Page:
Saving the Best for Last

Trip Start Mar 09, 2009
Trip End Jul 06, 2010

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Flag of Colombia  ,
Monday, May 24, 2010

I had always said when I set off on this particular adventure, that it would be indefinite and that I would let life happen. I'd have ideas but no firm plans and if I found my future somewhere along the route,  be it work, a man, a place, then I’d find a way to move there.  Basically I was open to whatever life threw into my path.  But there again after 11 months in Latin America I imagined I’d be more proficient in Spanish and so after 14 months on the road I was starting to be resigned to the fact that maybe my future/ destiny whatever you want to call it was not in Central or South America.  I’d loved Nicaragua but couldn’t really see myself living there; Buenos Aires, but any country that has the Tango as their national dance, full of melancholy, repression, and obsession says a lot about their national psyche.  There is little wonder that there are more shrinks per capita in BA than any other city in the world.  Then there was sizzling, sambaing, stunning Brazil where the men tried to kiss you before asking your name and the economy is booming, ripe for investment and job opportunities, but requiring me to learn another language and not to mention psychotically expensive.  So I had started to think seriously about moving to Melbourne and getting quite excited about it; thinking about being able to regularly see my brother, sister-in-law and nephew, of hanging out with dear friends like Meg and Bondy, Cam, Zoe and Rich, Mcphee, Annelise, to name a few.  And then just when I think I had made up my mind, life throws me a curve ball.  That curve ball being Colombia.

Since arriving a month ago, I’ve had a huge smile on my face and have caught myself on numerous occasions recognising that I am in a very very happy place and completely content and enjoying my life.  I often think we forget to acknowledge those little and many moments of true contentment as they are happening and only remember them when they’ve past us by and it’s too late.  So I find myself caught, mesmerised by this immensely diverse and stunning country.  I have also been travelling with the lovely Lucy who I met in Buenos Aires and travelled around Brazil with.  We’ve also been meeting up and travelling a lot with Bee, a Danish Brit who lives in Sydney and who with met in Brazil.  So all in all the last month has been absolutely fantastic and I’ve been able to share it with great travel companions.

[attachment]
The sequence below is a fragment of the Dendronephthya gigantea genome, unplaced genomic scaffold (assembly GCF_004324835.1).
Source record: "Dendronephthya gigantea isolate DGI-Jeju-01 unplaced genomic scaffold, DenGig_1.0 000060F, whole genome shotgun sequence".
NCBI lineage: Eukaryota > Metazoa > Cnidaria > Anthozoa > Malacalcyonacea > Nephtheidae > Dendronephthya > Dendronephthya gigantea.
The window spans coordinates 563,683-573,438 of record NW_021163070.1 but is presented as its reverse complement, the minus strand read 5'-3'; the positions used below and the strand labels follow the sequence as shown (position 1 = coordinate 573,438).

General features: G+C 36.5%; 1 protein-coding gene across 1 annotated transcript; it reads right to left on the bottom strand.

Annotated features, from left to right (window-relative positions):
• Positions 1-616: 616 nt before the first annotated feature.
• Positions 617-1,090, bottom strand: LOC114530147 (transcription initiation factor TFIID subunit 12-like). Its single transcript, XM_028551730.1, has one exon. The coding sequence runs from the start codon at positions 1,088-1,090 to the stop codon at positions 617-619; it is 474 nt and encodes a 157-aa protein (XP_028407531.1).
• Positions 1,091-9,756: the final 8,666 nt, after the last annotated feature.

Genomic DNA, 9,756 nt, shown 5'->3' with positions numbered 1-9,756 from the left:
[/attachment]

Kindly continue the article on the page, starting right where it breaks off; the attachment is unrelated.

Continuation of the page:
Wandering around the indigenous markets in Silvia, near the white washed colonial city of Popayan, where if you’re caught taking photos of the Guambiano people they are known to smash your camera.

Going on a bar crawl in a shopping centre in Cali, yes a shopping centre, but not getting any further than the first bar, which not only gave us cheap silver bracelets, but also pop out hearts and took our photo which they printed out there and then for us.  And if that wasn't enough, the bar staff couldn't do enough for us, making sure we were okay.  Unfortunately we didn't hit Cali at the weekend so missed why it's the Salsa capital of the world and it's night life.

The seductive, racy and sexy Medellin, who knows how to party and where we met some wonderful people, including a museum attendant who stopped us, as we were wandering admiring the Boteros; telling us that we were obviously not Colombians.  Lucy and I searchingly looked at each other, was it because we were speaking English, looked English?  No it was because we were wearing flip flops.  She then proceeded to inform us that only the destitute and homeless wear those kind of shoes in Colombia.  Eventually she relented and said "maybe we’d wear them to do the housework or if on the beach, but they’d be much prettier than yours." It made us laugh so we told her we were heading to the beach!  We met two wonderful women in the uber cool restaurant Carmen to a slightly strange but incredibly helpful photographer Michael from Florida.  And then there was the salsa, the bars, the restaurants, the atmosphere of Zona Rosa and the fantastic Mark and Russell who Lucy and I had met in Bolivia.

The beautiful rolling hills of the coffee region, where we toured a coffee farm and spent the night hanging out in hammocks in the Finca.  And then there was the surreal Valle de Cocora where 60 metre wax palm trees tower into the sky punctuating the rolling verdant hills.  I truly felt I was walking on the set of Jurassic Park and that any minute the ground would start shaking with the impending arrival of a Sauropod.